Isothermal CAES technology (or ICAES) is based on keeping stored air temperatures close to the ambient during compression and expansion processes, which minimizes energy losses. ICAES would be deployed above-ground in systems of storage tanks, heat exchangers, conventional mechanical equipment, and process controls. Modular ICAES systems could be located near wind farms to temporarily store excess wind energy. In a more futuristic setting, an ICAES plant located near a “pneumatic manufacturing center” might directly power air motors, cylinders, and other pneumatic actuators regulated by appropriate controls. 

Present storage capacity of ICAES systems is relatively small. SustainX Inc. is working on a demonstration plant reportedly in the 1.5-2 MW output range to validate the technology; start-up is scheduled for mid-2013. A smaller previous demo plant provided valuable design and operating input. Depending on results from its in-house demonstration plant, SustainX sees field trials to follow with larger demonstration projects. In a longer time frame, commercial ICAES plants could be scaled up to 100 MW output. 

Another company, General Compression, is developing a somewhat different CAES system that is said to be highly efficient. It’s a “near-isothermal” technology but uses an underground reservoir for compressed air storage similar to conventional CAES. The company has partnered with ConocoPhillips to build a 2 MW demonstration plant in western Texas that will integrate wind energy storage. This development represents the first CAES project permitted in Texas—as well as the first repurposing of a hydrocarbon cavern to store compressed air, according to ConocoPhillips.  

CAES setback: Unsuitable site

It’s not all positive for CAES developments. An ambitious plan to build a 270 MW compressed-air energy storage facility near Des Moines, Iowa, was cancelled in July 2011, after permeability tests found the reservoir located some 3,000 ft underground unsuitable “for the scale of project envisioned.” Permeability is a measure of passage of air through pores in rock formations. Earlier evaluation of other aquifers in the region did not indicate similar conditions.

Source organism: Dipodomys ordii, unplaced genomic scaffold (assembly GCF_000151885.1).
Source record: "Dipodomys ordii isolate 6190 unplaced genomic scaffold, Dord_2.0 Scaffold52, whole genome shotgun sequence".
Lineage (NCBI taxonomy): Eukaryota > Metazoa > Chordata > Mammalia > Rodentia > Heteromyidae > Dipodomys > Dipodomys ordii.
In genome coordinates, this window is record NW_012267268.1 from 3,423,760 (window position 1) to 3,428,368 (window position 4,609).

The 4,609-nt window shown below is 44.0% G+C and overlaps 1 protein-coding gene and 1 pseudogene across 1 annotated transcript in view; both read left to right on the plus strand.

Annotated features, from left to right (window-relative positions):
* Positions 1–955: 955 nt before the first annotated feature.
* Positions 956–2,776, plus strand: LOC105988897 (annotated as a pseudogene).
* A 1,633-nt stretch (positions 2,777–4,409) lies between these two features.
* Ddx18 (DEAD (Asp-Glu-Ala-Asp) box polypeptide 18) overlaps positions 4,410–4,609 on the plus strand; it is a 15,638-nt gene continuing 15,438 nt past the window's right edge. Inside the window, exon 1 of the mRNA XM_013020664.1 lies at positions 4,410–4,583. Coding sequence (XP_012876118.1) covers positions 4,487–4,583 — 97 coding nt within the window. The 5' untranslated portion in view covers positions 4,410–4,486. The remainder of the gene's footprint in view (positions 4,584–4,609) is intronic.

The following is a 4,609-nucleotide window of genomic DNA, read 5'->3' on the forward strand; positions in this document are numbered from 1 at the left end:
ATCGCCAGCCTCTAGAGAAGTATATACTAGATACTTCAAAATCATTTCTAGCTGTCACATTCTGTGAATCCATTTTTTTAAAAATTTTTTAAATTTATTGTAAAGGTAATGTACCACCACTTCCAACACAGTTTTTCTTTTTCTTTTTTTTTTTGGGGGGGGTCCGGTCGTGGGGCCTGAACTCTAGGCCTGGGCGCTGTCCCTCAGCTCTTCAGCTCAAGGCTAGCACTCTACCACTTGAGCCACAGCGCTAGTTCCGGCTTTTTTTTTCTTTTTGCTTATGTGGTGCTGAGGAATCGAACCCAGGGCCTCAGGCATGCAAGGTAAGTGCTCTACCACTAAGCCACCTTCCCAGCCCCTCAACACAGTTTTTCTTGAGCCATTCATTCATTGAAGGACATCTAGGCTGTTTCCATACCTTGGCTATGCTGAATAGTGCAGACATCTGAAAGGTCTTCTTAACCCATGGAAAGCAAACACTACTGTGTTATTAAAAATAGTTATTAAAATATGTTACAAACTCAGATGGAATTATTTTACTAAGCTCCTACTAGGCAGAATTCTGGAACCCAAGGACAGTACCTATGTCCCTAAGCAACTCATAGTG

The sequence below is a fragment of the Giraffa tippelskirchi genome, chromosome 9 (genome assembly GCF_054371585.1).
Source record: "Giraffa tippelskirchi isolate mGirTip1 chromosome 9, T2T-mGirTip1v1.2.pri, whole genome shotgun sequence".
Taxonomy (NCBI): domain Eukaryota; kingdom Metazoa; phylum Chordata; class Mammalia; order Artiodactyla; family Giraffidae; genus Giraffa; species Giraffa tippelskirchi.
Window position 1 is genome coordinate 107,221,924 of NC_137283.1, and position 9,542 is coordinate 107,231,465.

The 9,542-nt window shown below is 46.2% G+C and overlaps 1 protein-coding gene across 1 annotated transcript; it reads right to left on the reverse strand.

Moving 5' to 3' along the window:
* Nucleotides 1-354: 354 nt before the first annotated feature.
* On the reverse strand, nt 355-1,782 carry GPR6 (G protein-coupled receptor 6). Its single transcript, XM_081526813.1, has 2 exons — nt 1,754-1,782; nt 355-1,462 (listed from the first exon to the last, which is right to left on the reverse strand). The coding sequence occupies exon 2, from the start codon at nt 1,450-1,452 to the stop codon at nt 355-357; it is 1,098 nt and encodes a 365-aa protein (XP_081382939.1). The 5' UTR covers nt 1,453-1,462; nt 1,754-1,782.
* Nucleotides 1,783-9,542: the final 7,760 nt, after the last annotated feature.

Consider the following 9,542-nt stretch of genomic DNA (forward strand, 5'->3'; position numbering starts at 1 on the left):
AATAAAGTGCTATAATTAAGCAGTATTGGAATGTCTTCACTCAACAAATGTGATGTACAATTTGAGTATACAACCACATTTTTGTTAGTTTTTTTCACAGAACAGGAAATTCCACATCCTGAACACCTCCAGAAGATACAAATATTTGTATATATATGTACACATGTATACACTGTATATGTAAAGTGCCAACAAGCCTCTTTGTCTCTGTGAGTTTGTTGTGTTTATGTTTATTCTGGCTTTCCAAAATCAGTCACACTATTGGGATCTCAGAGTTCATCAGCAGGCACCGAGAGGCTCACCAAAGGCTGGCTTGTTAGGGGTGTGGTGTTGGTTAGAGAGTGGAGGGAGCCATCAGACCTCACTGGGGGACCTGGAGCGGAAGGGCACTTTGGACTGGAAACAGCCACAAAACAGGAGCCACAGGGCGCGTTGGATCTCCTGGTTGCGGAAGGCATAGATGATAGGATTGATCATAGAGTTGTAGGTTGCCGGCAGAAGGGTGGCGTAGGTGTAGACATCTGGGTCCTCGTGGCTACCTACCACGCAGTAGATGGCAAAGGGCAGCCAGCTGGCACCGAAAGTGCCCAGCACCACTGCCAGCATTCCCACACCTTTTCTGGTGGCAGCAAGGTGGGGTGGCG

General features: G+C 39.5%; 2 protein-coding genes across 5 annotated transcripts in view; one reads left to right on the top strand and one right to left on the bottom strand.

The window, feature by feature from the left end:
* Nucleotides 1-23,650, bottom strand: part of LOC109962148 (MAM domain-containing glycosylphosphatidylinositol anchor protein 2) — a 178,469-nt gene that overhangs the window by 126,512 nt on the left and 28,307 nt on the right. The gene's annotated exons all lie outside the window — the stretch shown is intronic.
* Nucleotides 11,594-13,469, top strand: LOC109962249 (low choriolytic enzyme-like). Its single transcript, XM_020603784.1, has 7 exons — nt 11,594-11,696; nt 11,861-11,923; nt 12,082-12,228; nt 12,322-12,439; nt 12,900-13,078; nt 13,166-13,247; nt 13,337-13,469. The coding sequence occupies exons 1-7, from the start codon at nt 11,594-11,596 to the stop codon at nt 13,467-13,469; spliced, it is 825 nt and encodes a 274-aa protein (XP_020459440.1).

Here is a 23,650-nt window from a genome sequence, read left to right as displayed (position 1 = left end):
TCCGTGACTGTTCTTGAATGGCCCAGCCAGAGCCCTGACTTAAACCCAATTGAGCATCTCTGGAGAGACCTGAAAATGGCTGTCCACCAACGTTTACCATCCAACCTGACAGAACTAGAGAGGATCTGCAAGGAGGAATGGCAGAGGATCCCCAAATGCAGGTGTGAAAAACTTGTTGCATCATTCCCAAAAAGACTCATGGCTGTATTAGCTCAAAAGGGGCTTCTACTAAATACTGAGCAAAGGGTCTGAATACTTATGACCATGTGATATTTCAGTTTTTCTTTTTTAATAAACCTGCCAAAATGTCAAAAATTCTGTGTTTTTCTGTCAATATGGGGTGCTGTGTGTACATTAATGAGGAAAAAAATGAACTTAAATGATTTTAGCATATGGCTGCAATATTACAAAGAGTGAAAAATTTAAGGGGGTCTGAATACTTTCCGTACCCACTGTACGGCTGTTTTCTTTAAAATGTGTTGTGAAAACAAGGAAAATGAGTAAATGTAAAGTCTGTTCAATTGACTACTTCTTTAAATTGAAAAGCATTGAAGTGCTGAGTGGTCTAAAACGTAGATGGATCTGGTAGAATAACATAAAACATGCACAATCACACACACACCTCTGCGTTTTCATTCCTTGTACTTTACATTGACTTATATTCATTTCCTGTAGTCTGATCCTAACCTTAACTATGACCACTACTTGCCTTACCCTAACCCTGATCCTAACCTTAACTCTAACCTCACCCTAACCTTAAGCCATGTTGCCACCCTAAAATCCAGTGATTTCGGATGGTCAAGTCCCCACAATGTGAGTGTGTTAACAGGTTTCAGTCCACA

Iowa Stored Energy Park (ISEP) was a forward-looking initiative started by a group of Iowa local municipal utilities in 2003. ISEP’s objective was to “charge” the reservoir with compressed air using wind energy (or other source available on the grid) during non-peak demand periods. Then, during peak demand times, the high pressure air was to be mixed with natural gas and burned in combustion turbines to generate electricity. ISEP was slated to open in 2015.

The energy park location was ideal in view of various wind farms in the region with strong grid connectivity. Termination of ISEP is particularly ironic, given that Iowa has the second largest installed wind power capacity in the U.S., after Texas.

Sandia National Laboratories and the Iowa project team issued a “lessons learned” report on ISEP in January 2012, which included positive aspects of the initiative and prospects for a future project in another location. One of those lessons was that a bulk energy storage project of about 300 MW can be cost-effective in the Midwestern regional grid, and can be cost-competitive with natural gas-fired generating plants of the same size. 

- Frank J. Bartos, PE, is a Control Engineering contributing content specialist. Reach him at braunbart(at)